Conceptions of learning are an important element of a student’s make-up. As Vermunt (1998) argued, they are one of the learner’s attributes associated with his or her approach to learning. While we can expect someone’s subject knowledge to matter, the impact of misconceptions in subject knowledge is often relatively localized. Thinking that electricity comes from one terminal of a battery, through the wire to a bulb where it is consumed will tend to matter in the topic of electricity but learning about sound, light, erosion or the causes of the Great War is not likely to be adversely affected. Conceptions of learning, however, are more fundamental and may underpin whole areas of learning behaviour. For instance, if students in mathematics see learning as memorization of procedures and algorithms, these become their learning goals across mathematics as a whole. If a teacher has the same view, the activities, the questions and the accepted answers are also likely to reflect that. This is not to say that memorization and procedural facility are useless or unnecessary but understanding is more than these and can be of greater value. Different conceptions of learning could produce different approaches to teaching and learning. The difference between those who think memorization is all that matters and those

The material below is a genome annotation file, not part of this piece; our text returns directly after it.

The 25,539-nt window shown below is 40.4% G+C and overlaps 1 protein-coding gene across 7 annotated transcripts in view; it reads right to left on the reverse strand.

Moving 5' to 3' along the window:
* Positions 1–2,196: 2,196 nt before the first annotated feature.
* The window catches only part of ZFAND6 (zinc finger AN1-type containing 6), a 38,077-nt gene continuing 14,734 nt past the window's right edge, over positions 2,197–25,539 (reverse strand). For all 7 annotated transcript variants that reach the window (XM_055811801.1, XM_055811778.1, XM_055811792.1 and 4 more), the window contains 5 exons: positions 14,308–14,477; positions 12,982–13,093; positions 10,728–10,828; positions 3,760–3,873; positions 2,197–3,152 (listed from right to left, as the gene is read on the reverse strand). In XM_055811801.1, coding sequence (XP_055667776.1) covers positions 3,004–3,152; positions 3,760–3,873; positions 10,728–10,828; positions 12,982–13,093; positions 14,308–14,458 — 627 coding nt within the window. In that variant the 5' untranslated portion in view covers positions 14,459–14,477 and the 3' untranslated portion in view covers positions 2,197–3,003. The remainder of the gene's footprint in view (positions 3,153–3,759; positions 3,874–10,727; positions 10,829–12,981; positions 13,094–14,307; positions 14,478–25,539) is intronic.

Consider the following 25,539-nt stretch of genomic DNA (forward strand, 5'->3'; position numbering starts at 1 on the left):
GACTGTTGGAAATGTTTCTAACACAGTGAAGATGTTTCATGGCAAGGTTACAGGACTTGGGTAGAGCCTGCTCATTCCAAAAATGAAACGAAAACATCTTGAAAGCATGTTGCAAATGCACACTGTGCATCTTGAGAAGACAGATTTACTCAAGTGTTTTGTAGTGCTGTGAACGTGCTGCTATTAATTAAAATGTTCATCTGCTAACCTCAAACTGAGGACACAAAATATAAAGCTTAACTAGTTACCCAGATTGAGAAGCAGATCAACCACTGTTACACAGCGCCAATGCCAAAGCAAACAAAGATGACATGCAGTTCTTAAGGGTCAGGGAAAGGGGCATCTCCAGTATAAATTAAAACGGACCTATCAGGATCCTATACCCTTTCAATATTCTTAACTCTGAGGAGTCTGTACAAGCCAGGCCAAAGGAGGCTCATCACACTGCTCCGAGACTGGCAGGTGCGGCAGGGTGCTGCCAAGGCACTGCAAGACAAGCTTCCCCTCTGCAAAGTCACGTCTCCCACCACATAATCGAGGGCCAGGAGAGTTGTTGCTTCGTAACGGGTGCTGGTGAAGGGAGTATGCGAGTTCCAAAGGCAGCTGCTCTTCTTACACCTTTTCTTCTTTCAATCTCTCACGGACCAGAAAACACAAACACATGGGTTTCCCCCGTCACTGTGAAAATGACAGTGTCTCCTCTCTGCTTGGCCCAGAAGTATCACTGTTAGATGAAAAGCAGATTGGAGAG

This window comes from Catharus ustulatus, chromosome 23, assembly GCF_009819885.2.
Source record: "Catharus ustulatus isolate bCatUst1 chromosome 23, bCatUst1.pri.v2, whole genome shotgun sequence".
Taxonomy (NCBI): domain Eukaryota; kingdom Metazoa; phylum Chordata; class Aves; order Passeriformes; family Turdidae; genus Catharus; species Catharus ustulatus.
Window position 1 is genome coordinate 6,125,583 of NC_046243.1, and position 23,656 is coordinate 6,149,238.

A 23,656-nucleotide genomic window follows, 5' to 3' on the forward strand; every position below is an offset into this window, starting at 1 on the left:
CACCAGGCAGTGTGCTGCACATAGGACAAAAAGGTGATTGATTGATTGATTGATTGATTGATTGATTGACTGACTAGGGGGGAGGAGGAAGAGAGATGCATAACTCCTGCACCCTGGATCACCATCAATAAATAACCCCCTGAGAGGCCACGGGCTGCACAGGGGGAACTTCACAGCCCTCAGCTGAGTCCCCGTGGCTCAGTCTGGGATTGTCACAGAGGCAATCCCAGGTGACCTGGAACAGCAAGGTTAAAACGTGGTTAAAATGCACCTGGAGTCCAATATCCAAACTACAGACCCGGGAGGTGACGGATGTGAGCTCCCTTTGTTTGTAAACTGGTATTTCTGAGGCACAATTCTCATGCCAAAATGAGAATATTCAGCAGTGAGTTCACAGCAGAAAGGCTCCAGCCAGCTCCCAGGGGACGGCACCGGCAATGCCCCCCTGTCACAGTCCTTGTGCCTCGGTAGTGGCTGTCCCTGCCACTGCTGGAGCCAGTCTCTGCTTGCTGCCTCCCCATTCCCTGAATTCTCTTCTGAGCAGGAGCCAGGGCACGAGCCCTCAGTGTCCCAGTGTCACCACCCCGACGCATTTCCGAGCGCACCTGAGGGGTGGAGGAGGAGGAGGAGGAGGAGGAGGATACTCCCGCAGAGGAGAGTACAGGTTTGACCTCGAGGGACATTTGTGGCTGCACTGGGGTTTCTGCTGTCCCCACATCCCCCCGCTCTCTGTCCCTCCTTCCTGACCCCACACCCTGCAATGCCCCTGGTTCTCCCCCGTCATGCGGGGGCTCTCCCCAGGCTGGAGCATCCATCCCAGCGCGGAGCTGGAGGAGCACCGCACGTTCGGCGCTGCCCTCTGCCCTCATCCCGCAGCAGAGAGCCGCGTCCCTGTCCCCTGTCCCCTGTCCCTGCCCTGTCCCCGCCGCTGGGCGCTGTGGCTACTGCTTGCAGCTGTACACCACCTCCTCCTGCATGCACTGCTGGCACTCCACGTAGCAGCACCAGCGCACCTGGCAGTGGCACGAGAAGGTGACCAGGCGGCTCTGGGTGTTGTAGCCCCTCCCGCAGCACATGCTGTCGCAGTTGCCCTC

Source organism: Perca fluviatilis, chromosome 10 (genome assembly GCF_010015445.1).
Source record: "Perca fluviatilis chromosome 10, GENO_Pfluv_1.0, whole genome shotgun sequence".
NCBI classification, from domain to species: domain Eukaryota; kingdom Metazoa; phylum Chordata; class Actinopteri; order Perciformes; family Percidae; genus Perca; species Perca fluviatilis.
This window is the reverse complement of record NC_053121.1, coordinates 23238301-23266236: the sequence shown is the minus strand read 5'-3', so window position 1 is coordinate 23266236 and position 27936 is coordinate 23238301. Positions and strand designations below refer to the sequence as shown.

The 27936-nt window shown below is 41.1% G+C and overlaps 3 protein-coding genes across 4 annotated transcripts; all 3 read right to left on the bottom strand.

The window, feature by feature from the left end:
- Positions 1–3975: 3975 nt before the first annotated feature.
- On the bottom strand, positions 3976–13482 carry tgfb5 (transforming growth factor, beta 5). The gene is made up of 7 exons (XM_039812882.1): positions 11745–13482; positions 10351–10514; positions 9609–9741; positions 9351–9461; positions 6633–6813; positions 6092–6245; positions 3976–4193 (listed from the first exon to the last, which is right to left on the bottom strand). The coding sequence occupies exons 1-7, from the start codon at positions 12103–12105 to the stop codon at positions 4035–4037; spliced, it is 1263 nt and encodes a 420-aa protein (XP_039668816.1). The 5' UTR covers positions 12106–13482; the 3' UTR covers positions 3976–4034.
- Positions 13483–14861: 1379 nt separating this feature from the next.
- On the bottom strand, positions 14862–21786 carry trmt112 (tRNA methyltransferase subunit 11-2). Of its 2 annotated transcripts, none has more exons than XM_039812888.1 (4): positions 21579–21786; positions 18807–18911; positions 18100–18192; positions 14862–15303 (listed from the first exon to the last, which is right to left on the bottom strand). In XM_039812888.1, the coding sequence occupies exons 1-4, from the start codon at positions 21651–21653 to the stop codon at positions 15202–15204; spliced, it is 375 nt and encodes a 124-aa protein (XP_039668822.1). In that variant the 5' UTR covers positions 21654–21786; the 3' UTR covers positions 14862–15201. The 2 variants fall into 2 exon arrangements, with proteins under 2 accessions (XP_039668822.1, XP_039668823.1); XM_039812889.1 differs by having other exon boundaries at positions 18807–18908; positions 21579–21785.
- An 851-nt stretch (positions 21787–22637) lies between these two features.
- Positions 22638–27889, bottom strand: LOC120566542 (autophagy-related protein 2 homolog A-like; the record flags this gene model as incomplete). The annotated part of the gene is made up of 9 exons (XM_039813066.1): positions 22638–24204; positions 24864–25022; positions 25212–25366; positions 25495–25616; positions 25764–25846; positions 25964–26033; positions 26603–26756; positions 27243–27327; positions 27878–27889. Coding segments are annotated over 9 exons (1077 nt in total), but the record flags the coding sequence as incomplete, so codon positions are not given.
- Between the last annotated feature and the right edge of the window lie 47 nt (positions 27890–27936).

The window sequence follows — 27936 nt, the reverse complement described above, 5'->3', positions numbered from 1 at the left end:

who think understanding is what counts is likely to be very apparent. Learners, however, could agree that understanding counts yet disagree on what it is. In this event, learning goals may differ in subtle ways.